But RGB is only one way of organizing color data in our image files. Another common way frequently used in printing, like magazines, newspapers or printer shots is known as CMYK or Cyan Magenta Yellow and Black. These image files work like the RGB files where you have values from 0 to 255 per pixel per channel. The Cyan, Yellow and Magenta combine together to give a wide range of color and the black is used to control the overall brightness.
The final other frequent method of storing our color data is what is known as HSL or Hue, Saturation and Luminance. Photoshop has a mode called Lab which is Luminance, A channel and B channel which behaves like HSL.
So what does this mean to B&W conversions?
Well each individual channel of a photo itself is just a range of color brightnesses. You can use Photoshop to get rid of color channels your not interested in and keep the one layer that gives you the B&W image you want.
Lab Mode or Luminance Channel
Starting with Lab mode, if you kill the “a” and “b” channels which hold the saturation and hue values, your left with the “L” channel which is the luminance values, or the pure brightness values with no implied color. To do this, you need to convert the image to Lab mode by choosing Image->Mode->Lab. The select the “Channels” tab on the Layers/Channel/Path pallet. This will show you the combined Lab image, and each channel L, a and B. Right click (or Ctrl-Click on a one button Mac) on each of the “a” and “b” channels and choose delete from the flyout menu. You will note the channel names change to Alpha1 and Alpha2. You want to next delete Alpha2 so your left with the original Luminance channel. Photoshop should now show you your converted B&W. But its no longer a file that can be shown on a web site so you need to convert it back to RGB.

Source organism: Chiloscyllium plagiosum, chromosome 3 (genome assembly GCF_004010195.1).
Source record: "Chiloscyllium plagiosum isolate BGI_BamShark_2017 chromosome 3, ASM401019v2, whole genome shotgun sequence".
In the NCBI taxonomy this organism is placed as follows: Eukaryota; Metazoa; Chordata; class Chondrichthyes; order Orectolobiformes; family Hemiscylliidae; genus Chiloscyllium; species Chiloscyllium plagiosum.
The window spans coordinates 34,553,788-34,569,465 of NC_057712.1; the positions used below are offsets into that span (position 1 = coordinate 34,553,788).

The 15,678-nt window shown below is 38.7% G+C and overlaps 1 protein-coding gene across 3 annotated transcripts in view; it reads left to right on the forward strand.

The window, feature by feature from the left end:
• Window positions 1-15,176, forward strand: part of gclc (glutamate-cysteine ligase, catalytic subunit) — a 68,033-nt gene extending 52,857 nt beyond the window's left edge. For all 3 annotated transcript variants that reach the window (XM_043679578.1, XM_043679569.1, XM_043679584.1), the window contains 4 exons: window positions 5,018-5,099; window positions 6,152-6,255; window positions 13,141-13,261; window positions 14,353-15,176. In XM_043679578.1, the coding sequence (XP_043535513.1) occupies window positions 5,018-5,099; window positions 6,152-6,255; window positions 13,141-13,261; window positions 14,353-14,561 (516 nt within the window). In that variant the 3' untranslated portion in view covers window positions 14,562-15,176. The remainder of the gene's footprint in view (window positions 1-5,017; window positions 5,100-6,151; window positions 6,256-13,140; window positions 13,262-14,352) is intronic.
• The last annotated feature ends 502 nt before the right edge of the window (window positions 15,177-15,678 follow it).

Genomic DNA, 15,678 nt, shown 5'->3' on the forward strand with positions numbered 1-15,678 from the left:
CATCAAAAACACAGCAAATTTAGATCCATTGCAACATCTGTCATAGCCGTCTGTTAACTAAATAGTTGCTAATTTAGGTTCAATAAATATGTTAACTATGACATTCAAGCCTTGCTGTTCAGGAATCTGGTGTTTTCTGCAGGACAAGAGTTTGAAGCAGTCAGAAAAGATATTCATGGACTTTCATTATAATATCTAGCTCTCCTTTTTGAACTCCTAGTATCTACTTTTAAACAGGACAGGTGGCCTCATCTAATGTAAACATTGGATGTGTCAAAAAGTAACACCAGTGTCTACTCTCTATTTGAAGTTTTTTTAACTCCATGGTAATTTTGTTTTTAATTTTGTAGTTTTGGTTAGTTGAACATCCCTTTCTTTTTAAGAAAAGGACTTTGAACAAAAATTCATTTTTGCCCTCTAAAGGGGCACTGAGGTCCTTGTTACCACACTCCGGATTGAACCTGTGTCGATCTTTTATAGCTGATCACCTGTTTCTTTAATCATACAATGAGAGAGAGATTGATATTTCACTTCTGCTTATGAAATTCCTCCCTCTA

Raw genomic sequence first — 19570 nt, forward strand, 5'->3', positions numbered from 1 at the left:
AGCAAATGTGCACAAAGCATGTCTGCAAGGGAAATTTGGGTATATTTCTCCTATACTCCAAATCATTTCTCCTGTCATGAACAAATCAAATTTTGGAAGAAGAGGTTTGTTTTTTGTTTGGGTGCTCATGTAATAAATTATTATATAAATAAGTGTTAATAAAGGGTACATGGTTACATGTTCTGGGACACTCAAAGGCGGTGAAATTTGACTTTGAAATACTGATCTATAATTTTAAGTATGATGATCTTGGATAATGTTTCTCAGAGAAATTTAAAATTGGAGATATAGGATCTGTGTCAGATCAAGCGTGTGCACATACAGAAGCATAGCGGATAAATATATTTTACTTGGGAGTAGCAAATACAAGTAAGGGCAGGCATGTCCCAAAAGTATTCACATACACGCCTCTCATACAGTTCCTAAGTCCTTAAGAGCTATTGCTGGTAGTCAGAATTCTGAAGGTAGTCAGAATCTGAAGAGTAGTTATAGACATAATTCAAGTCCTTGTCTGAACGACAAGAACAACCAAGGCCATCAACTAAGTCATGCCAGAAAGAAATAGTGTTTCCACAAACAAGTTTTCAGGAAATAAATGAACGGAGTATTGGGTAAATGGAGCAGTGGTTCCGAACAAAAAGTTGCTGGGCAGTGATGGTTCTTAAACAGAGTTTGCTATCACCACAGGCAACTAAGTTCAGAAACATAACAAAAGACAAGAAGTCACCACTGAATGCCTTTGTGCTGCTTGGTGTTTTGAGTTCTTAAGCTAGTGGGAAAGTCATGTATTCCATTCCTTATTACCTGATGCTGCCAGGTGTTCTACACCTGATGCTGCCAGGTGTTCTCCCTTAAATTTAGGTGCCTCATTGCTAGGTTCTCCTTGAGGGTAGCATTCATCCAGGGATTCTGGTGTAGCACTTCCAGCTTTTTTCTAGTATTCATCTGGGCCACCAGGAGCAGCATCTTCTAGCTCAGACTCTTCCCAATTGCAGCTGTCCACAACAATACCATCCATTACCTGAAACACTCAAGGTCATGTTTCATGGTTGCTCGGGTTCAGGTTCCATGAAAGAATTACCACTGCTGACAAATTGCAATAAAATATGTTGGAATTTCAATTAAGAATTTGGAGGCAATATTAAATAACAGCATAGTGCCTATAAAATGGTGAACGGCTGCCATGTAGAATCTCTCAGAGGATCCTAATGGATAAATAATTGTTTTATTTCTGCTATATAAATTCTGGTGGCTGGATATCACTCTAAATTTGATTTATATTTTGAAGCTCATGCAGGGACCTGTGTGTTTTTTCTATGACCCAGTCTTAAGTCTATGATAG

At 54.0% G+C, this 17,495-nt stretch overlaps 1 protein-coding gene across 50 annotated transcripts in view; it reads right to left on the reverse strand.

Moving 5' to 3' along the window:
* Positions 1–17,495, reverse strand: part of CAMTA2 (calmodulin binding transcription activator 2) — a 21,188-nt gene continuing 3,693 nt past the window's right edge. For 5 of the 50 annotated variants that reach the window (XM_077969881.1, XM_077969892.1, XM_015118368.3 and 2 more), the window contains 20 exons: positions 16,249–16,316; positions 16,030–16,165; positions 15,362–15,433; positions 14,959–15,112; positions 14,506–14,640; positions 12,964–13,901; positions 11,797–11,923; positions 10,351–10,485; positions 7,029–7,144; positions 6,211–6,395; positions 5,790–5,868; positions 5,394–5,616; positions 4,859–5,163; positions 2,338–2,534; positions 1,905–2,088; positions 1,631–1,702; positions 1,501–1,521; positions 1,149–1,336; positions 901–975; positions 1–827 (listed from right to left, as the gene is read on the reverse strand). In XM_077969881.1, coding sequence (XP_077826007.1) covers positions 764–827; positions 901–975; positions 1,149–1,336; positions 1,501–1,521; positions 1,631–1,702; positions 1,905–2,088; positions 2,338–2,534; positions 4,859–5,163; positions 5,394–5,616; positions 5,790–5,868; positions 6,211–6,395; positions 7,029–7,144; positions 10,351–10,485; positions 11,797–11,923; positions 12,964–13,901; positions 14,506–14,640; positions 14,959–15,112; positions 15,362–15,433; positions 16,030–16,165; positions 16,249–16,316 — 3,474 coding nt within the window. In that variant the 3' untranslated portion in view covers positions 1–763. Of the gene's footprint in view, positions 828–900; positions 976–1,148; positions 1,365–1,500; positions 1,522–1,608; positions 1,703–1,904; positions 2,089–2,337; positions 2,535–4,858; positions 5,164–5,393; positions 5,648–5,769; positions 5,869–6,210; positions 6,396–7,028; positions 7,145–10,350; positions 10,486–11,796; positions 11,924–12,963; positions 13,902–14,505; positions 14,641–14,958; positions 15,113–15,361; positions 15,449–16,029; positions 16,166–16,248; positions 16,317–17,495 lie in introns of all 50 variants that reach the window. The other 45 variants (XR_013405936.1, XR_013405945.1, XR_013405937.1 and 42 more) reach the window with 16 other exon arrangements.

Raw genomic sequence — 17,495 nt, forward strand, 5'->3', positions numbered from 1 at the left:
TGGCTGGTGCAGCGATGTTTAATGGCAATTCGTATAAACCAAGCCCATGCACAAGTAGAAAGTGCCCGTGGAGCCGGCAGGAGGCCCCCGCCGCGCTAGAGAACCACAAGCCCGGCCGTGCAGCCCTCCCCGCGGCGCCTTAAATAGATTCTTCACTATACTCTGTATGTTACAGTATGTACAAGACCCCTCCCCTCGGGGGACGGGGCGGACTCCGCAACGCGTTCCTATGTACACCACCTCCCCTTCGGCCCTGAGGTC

To do that, click on Image->Mode and you will see “Multichannel” selected. Convert it to Greyscale, which copies the one channel to two other identical channels and then repeat the process and change the mode to RGB. Now you can save it as a JPEG and you will have a pure B&W image.
Now I could point out, a quick way to basically accomplish this is to do an Image->Mode->Grayscale and then convert it back to RGB. However the straight up Grayscale conversion will try and average out the pixel values giving you a slightly different look.
Other Color Channel methods.
If you use RGB or CMYK you can look at each individual channel and decide if any of them fits your look. For CMYK, you do an Image->Mode->CMYK to get into that mode. For RGB, thats the native mode so you don’t have to do any mode conversions. For CMYK, the Black channel gives a nice B&W image in most cases, but you might want to look at the other channels before deleting them.